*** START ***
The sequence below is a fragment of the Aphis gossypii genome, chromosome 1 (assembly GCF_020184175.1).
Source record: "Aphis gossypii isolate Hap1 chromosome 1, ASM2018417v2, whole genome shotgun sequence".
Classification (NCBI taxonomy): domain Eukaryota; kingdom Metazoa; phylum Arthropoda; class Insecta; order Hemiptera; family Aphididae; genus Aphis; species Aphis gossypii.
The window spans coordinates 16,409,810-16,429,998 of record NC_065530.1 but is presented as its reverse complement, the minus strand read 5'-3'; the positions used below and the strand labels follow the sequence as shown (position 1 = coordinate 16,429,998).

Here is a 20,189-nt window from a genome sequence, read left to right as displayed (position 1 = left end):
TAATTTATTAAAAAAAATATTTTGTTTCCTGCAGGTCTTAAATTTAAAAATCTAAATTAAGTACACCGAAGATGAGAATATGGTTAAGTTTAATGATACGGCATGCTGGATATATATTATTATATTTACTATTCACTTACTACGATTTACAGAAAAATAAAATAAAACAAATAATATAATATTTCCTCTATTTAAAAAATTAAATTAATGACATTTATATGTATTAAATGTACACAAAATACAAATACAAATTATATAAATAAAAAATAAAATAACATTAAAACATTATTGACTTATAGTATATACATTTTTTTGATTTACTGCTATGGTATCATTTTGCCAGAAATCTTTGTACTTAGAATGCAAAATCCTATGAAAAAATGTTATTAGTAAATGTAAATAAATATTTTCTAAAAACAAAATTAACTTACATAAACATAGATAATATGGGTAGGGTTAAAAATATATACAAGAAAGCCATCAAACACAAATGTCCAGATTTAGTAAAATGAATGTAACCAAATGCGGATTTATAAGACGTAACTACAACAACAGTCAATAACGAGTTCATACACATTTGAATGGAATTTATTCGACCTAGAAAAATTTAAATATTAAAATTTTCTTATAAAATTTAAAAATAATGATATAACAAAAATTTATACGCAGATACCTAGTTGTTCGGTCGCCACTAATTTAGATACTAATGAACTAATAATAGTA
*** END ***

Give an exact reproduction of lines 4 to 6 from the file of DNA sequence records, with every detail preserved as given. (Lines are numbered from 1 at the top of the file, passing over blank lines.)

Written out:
The window spans coordinates 16,409,810-16,429,998 of record NC_065530.1 but is presented as its reverse complement, the minus strand read 5'-3'; the positions used below and the strand labels follow the sequence as shown (position 1 = coordinate 16,429,998).

Here is a 20,189-nt window from a genome sequence, read left to right as displayed (position 1 = left end):
TAATTTATTAAAAAAAATATTTTGTTTCCTGCAGGTCTTAAATTTAAAAATCTAAATTAAGTACACCGAAGATGAGAATATGGTTAAGTTTAATGATACGGCATGCTGGATATATATTATTATATTTACTATTCACTTACTACGATTTACAGAAAAATAAAATAAAACAAATAATATAATATTTCCTCTATTTAAAAAATTAAATTAATGACATTTATATGTATTAAATGTACACAAAATACAAATACAAATTATATAAATAAAAAATAAAATAACATTAAAACATTATTGACTTATAGTATATACATTTTTTTGATTTACTGCTATGGTATCATTTTGCCAGAAATCTTTGTACTTAGAATGCAAAATCCTATGAAAAAATGTTATTAGTAAATGTAAATAAATATTTTCTAAAAACAAAATTAACTTACATAAACATAGATAATATGGGTAGGGTTAAAAATATATACAAGAAAGCCATCAAACACAAATGTCCAGATTTAGTAAAATGAATGTAACCAAATGCGGATTTATAAGACGTAACTACAACAACAGTCAATAACGAGTTCATACACATTTGAATGGAATTTATTCGACCTAGAAAAATTTAAATATTAAAATTTTCTTATAAAATTTAAAAATAATGATATAACAAAAATTTATACGCAGATACCTAGTTGTTCGGTCGCCACTAATTTAGATACTAATGAACTAATAATAGTA